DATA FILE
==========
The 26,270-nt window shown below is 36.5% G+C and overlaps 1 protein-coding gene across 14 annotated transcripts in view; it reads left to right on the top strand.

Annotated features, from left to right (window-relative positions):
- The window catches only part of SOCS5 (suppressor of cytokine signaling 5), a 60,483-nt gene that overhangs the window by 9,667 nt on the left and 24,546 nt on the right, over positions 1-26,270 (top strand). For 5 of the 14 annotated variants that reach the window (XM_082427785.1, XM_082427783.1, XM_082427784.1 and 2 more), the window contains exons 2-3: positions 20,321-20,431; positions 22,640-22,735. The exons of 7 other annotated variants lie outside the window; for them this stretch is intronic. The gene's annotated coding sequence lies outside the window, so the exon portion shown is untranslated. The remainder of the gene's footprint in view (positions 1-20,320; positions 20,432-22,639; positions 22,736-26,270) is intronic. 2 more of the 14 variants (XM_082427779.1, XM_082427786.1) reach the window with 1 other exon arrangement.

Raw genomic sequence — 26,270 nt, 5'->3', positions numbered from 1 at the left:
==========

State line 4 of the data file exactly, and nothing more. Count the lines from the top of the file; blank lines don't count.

Raw genomic sequence — 26,270 nt, 5'->3', positions numbered from 1 at the left: